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Is It Time To Get Over Our Prince Charming Syndrome?

By: Hana Tilksew

Retro Dancing couple

I, like many other little girls, grew up on fairy tales. Truth be told, I was addicted to them for an embarrassingly long time. When I was in high school, my mom found an old storybook and assumed it belonged to my little sister. When I told her it was mine, she gave me a look that said a thousand words. Really? You’re still into this stuff?


In a way, we’re all “still into this stuff.” Any young woman who tells you she isn’t searching for Prince Charming would probably be lying. Sometimes, this Prince Charming is the idea of a perfect soulmate we’ve created in our heads: “the one.” Sometimes, Prince Charming is whatever job, achievement, or recognition we think will finally save us from the drudge of our existence. We spend our best and brightest years watching the clock tick past, thinking “If this one person or thing could come into my life, I would be happy.”


Years ago, I read a novel by Margaret Peterson Haddix called Just Ella. It picks up where the original tale of Cinderella left off. Whisked away from her evil stepmother at last and engaged to the prince, Ella slowly realizes that her fairy tale is actually a horror story. She has nothing in common with her fiancé, everyone in the castle hates her, and her new life as a princess is terribly restrictive. Spoiler alert: by the end of the book, she abandons royal life because it makes her miserable. Even though she finally got Prince Charming, he didn’t make her happy in a way that lasted.


How often have the rest of us gone through the same thing? I can’t even count how many times I’ve prayed “If this one thing works out, I’ll never be ungrateful again! I’ll be happy forever!” Then, once whatever I want comes to pass, I’m giddy for a bit before I crash back down to earth. I place all my hope into one outcome, and then when that thing doesn’t end up fixing the rest of my life, I return to a familiar misery.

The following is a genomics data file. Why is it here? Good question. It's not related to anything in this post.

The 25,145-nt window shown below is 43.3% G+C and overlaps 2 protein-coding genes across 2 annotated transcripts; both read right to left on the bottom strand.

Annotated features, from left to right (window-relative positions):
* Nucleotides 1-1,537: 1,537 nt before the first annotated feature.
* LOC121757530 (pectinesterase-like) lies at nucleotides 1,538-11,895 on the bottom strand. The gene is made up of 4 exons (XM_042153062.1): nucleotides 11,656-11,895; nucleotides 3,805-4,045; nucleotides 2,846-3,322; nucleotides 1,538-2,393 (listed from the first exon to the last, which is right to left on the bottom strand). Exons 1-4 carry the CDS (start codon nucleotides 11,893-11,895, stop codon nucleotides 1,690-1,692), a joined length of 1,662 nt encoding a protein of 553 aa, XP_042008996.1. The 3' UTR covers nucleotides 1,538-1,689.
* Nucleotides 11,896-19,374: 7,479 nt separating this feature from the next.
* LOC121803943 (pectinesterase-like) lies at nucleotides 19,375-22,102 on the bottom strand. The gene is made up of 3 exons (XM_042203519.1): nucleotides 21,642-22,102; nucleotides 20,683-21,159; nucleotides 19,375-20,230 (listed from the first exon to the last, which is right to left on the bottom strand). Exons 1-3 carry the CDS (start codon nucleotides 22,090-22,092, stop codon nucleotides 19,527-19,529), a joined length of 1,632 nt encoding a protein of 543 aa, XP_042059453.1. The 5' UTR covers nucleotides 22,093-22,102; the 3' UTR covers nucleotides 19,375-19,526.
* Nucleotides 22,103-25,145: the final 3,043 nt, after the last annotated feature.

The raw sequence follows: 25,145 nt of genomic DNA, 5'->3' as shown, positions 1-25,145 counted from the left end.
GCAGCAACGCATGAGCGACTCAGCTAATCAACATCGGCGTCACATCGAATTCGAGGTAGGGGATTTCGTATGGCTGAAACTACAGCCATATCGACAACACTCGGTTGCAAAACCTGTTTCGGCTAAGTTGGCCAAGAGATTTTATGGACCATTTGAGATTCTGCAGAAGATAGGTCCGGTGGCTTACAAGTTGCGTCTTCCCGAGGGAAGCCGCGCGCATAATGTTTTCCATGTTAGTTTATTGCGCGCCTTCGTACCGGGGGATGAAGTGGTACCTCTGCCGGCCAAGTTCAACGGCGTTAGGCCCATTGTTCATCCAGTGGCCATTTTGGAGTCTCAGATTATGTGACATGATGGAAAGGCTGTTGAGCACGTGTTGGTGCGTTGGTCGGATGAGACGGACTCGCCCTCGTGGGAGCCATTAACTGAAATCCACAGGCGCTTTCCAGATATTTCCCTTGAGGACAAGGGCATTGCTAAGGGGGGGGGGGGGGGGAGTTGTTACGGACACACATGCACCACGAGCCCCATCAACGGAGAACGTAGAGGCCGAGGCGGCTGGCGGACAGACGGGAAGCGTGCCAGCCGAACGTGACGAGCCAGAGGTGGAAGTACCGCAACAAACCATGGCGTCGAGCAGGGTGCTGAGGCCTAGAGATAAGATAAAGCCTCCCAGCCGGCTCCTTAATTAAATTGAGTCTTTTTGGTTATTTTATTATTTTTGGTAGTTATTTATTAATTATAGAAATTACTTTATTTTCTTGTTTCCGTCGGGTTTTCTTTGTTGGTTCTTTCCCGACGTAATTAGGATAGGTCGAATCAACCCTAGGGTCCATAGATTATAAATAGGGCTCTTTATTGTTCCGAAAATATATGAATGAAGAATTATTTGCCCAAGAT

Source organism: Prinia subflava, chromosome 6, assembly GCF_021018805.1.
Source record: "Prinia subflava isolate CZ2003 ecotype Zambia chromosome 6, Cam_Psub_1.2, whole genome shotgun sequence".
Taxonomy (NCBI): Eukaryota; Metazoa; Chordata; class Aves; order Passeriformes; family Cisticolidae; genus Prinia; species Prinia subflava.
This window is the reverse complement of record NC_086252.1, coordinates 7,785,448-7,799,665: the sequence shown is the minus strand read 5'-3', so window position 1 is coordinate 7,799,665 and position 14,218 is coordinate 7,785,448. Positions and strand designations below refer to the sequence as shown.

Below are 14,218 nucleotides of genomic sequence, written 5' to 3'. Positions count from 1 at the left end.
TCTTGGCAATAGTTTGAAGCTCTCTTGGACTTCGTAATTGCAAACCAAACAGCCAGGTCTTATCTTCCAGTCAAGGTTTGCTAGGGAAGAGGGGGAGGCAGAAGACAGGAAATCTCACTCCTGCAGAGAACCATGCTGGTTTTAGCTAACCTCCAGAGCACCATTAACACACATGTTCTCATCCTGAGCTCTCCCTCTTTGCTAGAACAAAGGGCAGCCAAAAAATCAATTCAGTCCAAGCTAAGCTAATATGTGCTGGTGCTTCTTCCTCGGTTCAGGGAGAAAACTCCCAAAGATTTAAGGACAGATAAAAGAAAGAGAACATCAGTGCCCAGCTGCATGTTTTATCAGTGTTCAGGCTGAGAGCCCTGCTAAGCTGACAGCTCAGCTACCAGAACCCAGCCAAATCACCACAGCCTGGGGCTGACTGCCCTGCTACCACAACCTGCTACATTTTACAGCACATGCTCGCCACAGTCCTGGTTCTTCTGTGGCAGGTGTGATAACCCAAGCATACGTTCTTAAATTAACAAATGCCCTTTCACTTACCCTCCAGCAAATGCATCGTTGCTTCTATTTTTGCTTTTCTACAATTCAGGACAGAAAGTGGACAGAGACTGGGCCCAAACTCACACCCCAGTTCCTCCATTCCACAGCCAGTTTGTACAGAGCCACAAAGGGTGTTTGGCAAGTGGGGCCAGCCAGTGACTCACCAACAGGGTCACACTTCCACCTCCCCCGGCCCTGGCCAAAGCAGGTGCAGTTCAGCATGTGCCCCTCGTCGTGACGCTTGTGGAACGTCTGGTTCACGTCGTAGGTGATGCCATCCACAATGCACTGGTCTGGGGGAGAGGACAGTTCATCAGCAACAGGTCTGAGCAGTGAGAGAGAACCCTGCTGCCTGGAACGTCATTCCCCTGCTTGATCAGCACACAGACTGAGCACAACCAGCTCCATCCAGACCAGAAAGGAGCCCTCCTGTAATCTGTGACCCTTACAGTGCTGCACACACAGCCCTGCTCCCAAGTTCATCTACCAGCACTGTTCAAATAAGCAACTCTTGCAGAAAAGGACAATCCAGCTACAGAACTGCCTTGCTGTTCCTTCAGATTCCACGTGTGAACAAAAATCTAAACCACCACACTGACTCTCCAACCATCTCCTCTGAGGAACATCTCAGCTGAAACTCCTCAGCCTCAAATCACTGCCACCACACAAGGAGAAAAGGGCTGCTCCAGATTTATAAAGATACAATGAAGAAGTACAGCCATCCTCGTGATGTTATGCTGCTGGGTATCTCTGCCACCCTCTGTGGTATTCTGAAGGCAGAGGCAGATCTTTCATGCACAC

But looking at it logically, this is a pointless mindset to have. Why would I expect one stroke of luck to fix my whole life? Why am I, like so many other girls, obsessed with the idea of being swept away from reality on a white horse? It’s a silly fantasy rooted in a serious internal struggle. Because once you realize that there’s no magic fix, no one fortune that can satisfy you forever, that means accepting that the only thing responsible for your happiness is your own perspective.


This realization is empowering because it places all the cards in your deck. It’s also scary, because sometimes, we just wish someone else would figure everything out for us. But eventually, any happiness you try to derive from outside yourself will fade. Landing your dream job is exciting until the workload becomes monotonous. Getting that degree is elating until you throw your cap in the air and wonder, what next? If you can’t learn to love life even when it’s uncertain or difficult, then true contentment will always evade you.

And if the Prince Charming you’re sitting around waiting for is a guy, you’re wasting your time. A boy is only human. He’s a sack of flesh, blood, and anxiety just like you are.


Expecting someone else to “fix” your life is an unfair burden to place on anyone. Yes, a boy should make your life easier and happier, or else there’s no point in keeping him around (I am not an advocate for struggle love). That being said, you can’t expect him to complete you. Besides, if you’re not a fully formed person on your own, you’ll only attract the wrong kind of guys. While hunting for Prince Charming, you might end up with Gaston instead (*shudders*).


“Wherever you go, you take yourself with you,” Neil Gaiman once wrote. No matter who you date or what you accomplish, the common denominator in each phase of your life is you. The person who has to fight on your behalf every single day is you. It’s an equally freeing and horrifying thought, I know. If there’s no Prince Charming, who will chase you down when the clock strikes midnight? Who will brave dragons for your sake? Who will give you the life you only dream about?


You will. You will.

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